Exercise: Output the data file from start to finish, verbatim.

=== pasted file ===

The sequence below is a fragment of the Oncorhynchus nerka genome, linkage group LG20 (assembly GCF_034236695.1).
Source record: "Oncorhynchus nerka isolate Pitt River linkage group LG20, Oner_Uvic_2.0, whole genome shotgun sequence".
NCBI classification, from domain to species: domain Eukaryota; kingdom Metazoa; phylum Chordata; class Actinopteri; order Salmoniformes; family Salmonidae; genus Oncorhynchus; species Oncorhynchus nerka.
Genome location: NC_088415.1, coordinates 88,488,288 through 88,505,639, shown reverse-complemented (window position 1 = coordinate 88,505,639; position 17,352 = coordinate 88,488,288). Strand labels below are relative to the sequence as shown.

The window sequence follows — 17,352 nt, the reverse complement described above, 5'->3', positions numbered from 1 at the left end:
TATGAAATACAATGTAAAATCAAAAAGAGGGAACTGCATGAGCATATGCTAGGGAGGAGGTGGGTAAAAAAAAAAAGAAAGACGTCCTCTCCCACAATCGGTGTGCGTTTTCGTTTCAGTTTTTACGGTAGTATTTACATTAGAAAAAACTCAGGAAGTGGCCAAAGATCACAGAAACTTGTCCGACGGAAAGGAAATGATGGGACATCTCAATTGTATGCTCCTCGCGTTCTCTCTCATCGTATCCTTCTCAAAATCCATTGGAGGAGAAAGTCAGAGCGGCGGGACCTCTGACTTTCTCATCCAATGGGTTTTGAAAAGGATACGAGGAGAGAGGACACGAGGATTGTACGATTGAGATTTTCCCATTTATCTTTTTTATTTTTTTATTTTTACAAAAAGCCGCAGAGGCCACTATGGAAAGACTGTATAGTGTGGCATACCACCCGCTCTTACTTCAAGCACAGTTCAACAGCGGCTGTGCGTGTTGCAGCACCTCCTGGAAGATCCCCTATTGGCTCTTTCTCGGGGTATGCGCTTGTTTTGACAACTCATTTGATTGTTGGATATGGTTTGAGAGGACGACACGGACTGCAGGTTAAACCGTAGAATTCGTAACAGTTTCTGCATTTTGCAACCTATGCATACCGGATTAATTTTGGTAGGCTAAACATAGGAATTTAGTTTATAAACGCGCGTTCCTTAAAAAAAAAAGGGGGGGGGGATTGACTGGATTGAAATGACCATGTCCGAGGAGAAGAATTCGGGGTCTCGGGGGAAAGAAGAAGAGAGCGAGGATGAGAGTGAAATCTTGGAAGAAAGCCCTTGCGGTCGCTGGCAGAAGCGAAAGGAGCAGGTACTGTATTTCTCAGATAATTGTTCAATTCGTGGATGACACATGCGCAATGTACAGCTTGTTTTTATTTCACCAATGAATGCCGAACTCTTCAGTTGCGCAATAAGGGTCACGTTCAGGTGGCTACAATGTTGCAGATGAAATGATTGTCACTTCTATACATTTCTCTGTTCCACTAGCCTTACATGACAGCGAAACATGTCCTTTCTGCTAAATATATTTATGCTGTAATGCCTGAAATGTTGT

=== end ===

The sequence below is a fragment of the Oncorhynchus nerka genome, linkage group LG20 (assembly GCF_034236695.1).
Source record: "Oncorhynchus nerka isolate Pitt River linkage group LG20, Oner_Uvic_2.0, whole genome shotgun sequence".
NCBI classification, from domain to species: domain Eukaryota; kingdom Metazoa; phylum Chordata; class Actinopteri; order Salmoniformes; family Salmonidae; genus Oncorhynchus; species Oncorhynchus nerka.
Genome location: NC_088415.1, coordinates 88,488,288 through 88,505,639, shown reverse-complemented (window position 1 = coordinate 88,505,639; position 17,352 = coordinate 88,488,288). Strand labels below are relative to the sequence as shown.

The window sequence follows — 17,352 nt, the reverse complement described above, 5'->3', positions numbered from 1 at the left end:
TATGAAATACAATGTAAAATCAAAAAGAGGGAACTGCATGAGCATATGCTAGGGAGGAGGTGGGTAAAAAAAAAAAGAAAGACGTCCTCTCCCACAATCGGTGTGCGTTTTCGTTTCAGTTTTTACGGTAGTATTTACATTAGAAAAAACTCAGGAAGTGGCCAAAGATCACAGAAACTTGTCCGACGGAAAGGAAATGATGGGACATCTCAATTGTATGCTCCTCGCGTTCTCTCTCATCGTATCCTTCTCAAAATCCATTGGAGGAGAAAGTCAGAGCGGCGGGACCTCTGACTTTCTCATCCAATGGGTTTTGAAAAGGATACGAGGAGAGAGGACACGAGGATTGTACGATTGAGATTTTCCCATTTATCTTTTTTATTTTTTTATTTTTACAAAAAGCCGCAGAGGCCACTATGGAAAGACTGTATAGTGTGGCATACCACCCGCTCTTACTTCAAGCACAGTTCAACAGCGGCTGTGCGTGTTGCAGCACCTCCTGGAAGATCCCCTATTGGCTCTTTCTCGGGGTATGCGCTTGTTTTGACAACTCATTTGATTGTTGGATATGGTTTGAGAGGACGACACGGACTGCAGGTTAAACCGTAGAATTCGTAACAGTTTCTGCATTTTGCAACCTATGCATACCGGATTAATTTTGGTAGGCTAAACATAGGAATTTAGTTTATAAACGCGCGTTCCTTAAAAAAAAAAGGGGGGGGGGATTGACTGGATTGAAATGACCATGTCCGAGGAGAAGAATTCGGGGTCTCGGGGGAAAGAAGAAGAGAGCGAGGATGAGAGTGAAATCTTGGAAGAAAGCCCTTGCGGTCGCTGGCAGAAGCGAAAGGAGCAGGTACTGTATTTCTCAGATAATTGTTCAATTCGTGGATGACACATGCGCAATGTACAGCTTGTTTTTATTTCACCAATGAATGCCGAACTCTTCAGTTGCGCAATAAGGGTCACGTTCAGGTGGCTACAATGTTGCAGATGAAATGATTGTCACTTCTATACATTTCTCTGTTCCACTAGCCTTACATGACAGCGAAACATGTCCTTTCTGCTAAATATATTTATGCTGTAATGCCTGAAATGTTGT